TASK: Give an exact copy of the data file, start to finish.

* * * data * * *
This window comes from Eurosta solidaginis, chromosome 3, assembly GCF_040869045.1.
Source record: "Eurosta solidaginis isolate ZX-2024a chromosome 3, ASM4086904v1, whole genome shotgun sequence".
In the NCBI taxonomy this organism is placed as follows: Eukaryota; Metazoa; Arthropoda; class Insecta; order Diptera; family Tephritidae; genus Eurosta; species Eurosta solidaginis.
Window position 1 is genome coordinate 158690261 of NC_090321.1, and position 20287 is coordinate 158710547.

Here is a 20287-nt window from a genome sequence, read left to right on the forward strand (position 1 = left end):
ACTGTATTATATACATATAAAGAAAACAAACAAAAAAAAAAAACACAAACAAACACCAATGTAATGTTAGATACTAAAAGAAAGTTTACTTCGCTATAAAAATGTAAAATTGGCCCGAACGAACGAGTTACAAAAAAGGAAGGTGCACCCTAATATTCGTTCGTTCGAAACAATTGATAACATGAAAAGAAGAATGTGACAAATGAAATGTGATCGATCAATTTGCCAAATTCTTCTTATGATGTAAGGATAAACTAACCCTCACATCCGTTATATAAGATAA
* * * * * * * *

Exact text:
This window comes from Eurosta solidaginis, chromosome 3, assembly GCF_040869045.1.
Source record: "Eurosta solidaginis isolate ZX-2024a chromosome 3, ASM4086904v1, whole genome shotgun sequence".
In the NCBI taxonomy this organism is placed as follows: Eukaryota; Metazoa; Arthropoda; class Insecta; order Diptera; family Tephritidae; genus Eurosta; species Eurosta solidaginis.
Window position 1 is genome coordinate 158690261 of NC_090321.1, and position 20287 is coordinate 158710547.

Here is a 20287-nt window from a genome sequence, read left to right on the forward strand (position 1 = left end):
ACTGTATTATATACATATAAAGAAAACAAACAAAAAAAAAAAACACAAACAAACACCAATGTAATGTTAGATACTAAAAGAAAGTTTACTTCGCTATAAAAATGTAAAATTGGCCCGAACGAACGAGTTACAAAAAAGGAAGGTGCACCCTAATATTCGTTCGTTCGAAACAATTGATAACATGAAAAGAAGAATGTGACAAATGAAATGTGATCGATCAATTTGCCAAATTCTTCTTATGATGTAAGGATAAACTAACCCTCACATCCGTTATATAAGATAA